Nancy Pelosi’s growing impeachment headaches: Elizabeth Warren, Seth Moulton, etc. etc.

U.S. House Speaker Nancy Pelosi has her hands full trying to tamp down all the impeachment talk coming from her Democratic caucus left – and she’s facing added pressure now that U.S. Sen. Elizabeth Warren, U.S. Rep. Seth Moulton and other Dem presidential candidates are also calling for impeachment of President Trump, reports the Globe’s Jess Bidgood and Liz Goodwin.

In other 2020 presidential news, you don’t read this often, via Politico: “Trump backers applaud Warren in heart of MAGA country.” And, no, they were not applauding talk of impeachment. Meanwhile, the Herald’s Lisa Kashinsky recently hit the campaign trail and found that N.H. Dems are not ready to write off Beto O’Rourke. The Globe’s James Pindell, meanwhile, reports on O’Rourke’s fall from top-tier candidate to just another presidential-wannabe earthling. 

Harvey Weinstein lawyer loses dean’s post at Harvard

Harvard says its decision to remove faculty dean Ronald S. Sullivan Jr. from his position as head of the Winthrop House (a fancy way of saying “dorm”) had nothing to do with his recent legal representation of disgraced Hollywood mogul Harvey Weinstein, a relationship that caused a huge MeToo outcry on campus. But the timing, ah, the timing. Shera Avi-Yonah and Aiden Ryan at the Harvard Crimson and Stephanie Ebbert at the Globe have more.

Yet another way to get your kid into an elite college: Pay the athletic coach’s salary

Speaking of elite schools, it’s all above board and even touted on Ivy League colleges’ web sites: For a mere $1 million or more, you can endow a university athletic coaching position – and, by sheer coincidence, as a Globe reporting team finds, your kid can sometimes transfer to the college and even play for that very same coach. … Incredible. They don’t miss a beat.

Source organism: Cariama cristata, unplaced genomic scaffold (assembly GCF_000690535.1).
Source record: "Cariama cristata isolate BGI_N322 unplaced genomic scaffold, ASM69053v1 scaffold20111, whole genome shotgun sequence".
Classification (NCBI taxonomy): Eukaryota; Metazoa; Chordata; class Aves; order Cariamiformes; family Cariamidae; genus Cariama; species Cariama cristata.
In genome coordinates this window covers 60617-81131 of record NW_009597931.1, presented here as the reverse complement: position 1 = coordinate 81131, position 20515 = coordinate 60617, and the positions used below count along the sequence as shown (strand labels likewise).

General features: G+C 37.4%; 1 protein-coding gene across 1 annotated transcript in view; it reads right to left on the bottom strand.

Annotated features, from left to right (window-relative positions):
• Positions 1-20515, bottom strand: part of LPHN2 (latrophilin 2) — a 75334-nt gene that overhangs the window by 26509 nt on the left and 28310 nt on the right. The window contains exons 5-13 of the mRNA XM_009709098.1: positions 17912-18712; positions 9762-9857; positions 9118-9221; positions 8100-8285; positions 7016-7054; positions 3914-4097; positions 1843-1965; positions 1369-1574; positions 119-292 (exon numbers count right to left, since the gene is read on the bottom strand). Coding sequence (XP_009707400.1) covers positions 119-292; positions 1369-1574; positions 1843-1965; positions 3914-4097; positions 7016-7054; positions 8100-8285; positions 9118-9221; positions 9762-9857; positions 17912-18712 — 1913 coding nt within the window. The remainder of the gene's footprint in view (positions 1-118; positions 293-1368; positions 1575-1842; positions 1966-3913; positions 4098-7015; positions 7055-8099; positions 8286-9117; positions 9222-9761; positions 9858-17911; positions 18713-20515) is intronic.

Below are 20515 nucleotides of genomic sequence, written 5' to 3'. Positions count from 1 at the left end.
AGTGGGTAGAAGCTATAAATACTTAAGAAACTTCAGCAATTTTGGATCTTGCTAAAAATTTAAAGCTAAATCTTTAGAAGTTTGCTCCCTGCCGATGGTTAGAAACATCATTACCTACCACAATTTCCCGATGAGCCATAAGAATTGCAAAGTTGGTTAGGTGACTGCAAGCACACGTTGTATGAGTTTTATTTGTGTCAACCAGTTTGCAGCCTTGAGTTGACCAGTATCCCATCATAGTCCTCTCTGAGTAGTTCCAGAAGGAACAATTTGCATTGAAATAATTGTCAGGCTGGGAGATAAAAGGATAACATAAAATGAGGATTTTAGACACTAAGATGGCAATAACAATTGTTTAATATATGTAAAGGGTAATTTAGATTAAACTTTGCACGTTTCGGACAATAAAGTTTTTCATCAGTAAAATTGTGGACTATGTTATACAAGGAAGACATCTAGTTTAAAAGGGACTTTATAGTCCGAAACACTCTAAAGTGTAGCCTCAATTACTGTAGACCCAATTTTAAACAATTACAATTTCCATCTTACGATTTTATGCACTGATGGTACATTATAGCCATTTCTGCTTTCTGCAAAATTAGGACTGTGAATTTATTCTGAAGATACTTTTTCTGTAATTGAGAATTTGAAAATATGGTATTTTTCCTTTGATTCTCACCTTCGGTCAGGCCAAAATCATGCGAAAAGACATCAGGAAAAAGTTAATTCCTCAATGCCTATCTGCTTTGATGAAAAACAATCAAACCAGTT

Btw: The Globe’s Maddie Kilgannon reports that actress Felicity Huffman plans to plead guilty today in Boston in the ongoing college-admissions scandal.

Boston Globe

Walsh on casino’s 4 a.m. liquor license request: Not so fast

Mayor Marty Walsh thinks state regulators should hold off on granting a 4 a.m. liquor license to the soon-to-open Encore Boston Harbor casino in Everett, saying officials should first see how a 2 a.m. license works before extending hours, reports Brooks Sutherland at the Herald.

Boston Herald

Sherry H. Penney, first women to lead UMass system, RIP

From the Globe’s John Hilliard: “Family and colleagues mourned Sunday the deaths of the first woman to lead Massachusetts’ university system and her husband, a retired MIT professor, after the couple were found Friday in their Florida home overcome by carbon monoxide from a car they had purchased for its modern safety features, family members said. Their 2017 Toyota Avalon, which had a keyless ignition system, apparently was accidentally left running in the garage of the Sarasota home of Sherry H. Penney, 81, the former interim president of the University of Massachusetts, and James Livingston, 88, a retired Massachusetts Institute of Technology professor, according to family.”

Boston Globe

When $50K isn’t enough for elders to live on in Massachusetts

Sophia Brown at WGBH has a good piece on how expensive and hard it is for seniors to live in Massachusetts if they still have mortgages to pay off. The same applies, we assume, to seniors renting during their retirement years.

WGBH

Seniors and slots: Researchers to probe how Plainridge has impacted older neighbors

Speaking of seniors, the Mass. Gaming Commission says it will spend $40,000 to launch a study of how seniors who live near the Plainridge Park Casino have been impacted by the arrival of the state’s only slots parlor four years ago, Robert Weisman reports at the Globe.

Boston Globe

Technology upgrades to the foster-care rescue at DCF?

This sounds promising and seems to have a lot of support. From Kay Lazar at the Globe: “The Baker administration is pursuing major technology upgrades to improve communication with thousands of foster parents, and to overhaul the process for placing abused and neglected children who are removed from their homes at night. A new, secure intranet system will go live in the next week, allowing foster families to communicate directly with the state’s child welfare agency, the Department of Children and Families.”